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Title: Ethnic differences in thermal responses and comfort sensation between Japanese and Caucasian young males under a temperate environment
Authors: Fukazawa, Takako
Havenith, George
Keywords: Ethnic difference
Thermal comfort sensation
Skin wettedness
Evaporation
Skin surface temperature
Issue Date: 2012
Publisher: ICHES 2012
Citation: FUKAZAWA, T. and HAVENITH, G., 2012. Ethnic differences in thermal responses and comfort sensation between Japanese and Caucasian young males under a temperate environment. IN: 36th Symposium on Human-Environment System (HES), Nagoya, pp. 165 - 168.
Abstract: This study has been made to examine ethnic differences in thermal responses and human thermal comfort sensation between Japanese and Caucasians under a temperate environment. Young healthy Japanese and Caucasian males voluntary participated in the present study. In the study, they firstly kept a rest condition and walked on a treadmill in the exercise condition. Japanese showed significantly higher mean skin temperature than Caucasian during a whole period of the experiment. Although the water vapour pressure over the skin surface during the rest was statistically slightly higher in Caucasian than in Japanese, calculated evaporation rate from the body surface in Japanese was significantly larger than that in Caucasians. This was because the temperature difference between the skin surface and the environment was larger in Japanese than in Caucasians. Calculated evaporation rate from the body surface during the exercise was found to be significantly larger in Japanese than in Caucasian because both of temperature and water vapour pressure of the skin surface showed remarkably higher values in Japanese than in Caucasians. Thermal comfort limit was discussed using skin wettedness based on linearity between the voted thermal comfort sensation and skin wettedness. The thermal comfort limits of the whole body were 0.39 ±0.05 in Japanese, and O.34 .± 03 in Caucasians. The thermal comfort limit in Japanese was found to be statistically equal to that in Caucasian.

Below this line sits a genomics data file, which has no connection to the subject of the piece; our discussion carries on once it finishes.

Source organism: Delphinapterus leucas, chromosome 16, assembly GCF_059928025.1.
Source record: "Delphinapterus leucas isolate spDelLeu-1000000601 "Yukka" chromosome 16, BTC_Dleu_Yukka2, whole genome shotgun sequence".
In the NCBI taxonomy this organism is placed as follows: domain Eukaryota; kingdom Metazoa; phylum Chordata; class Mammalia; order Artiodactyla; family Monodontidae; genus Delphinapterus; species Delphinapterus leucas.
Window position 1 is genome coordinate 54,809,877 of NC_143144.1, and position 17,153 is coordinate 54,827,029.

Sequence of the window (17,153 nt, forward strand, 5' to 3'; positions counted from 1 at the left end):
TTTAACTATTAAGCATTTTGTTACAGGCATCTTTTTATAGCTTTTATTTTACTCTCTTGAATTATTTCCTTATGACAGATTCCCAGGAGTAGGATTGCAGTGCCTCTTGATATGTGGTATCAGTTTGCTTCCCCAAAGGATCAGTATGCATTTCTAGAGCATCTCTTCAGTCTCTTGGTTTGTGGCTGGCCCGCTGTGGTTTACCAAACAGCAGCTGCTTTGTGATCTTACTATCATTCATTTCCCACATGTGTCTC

Description: This is a conference paper in Japanese with an English abstract. It was presented at the 36th Symposium on Human-Environment System, December 1-2, 2012, Daido University, Japan.
Version: Accepted for publication
URI: https://dspace.lboro.ac.uk/2134/11111
Appears in Collections:Conference Papers and Contributions (Design School)

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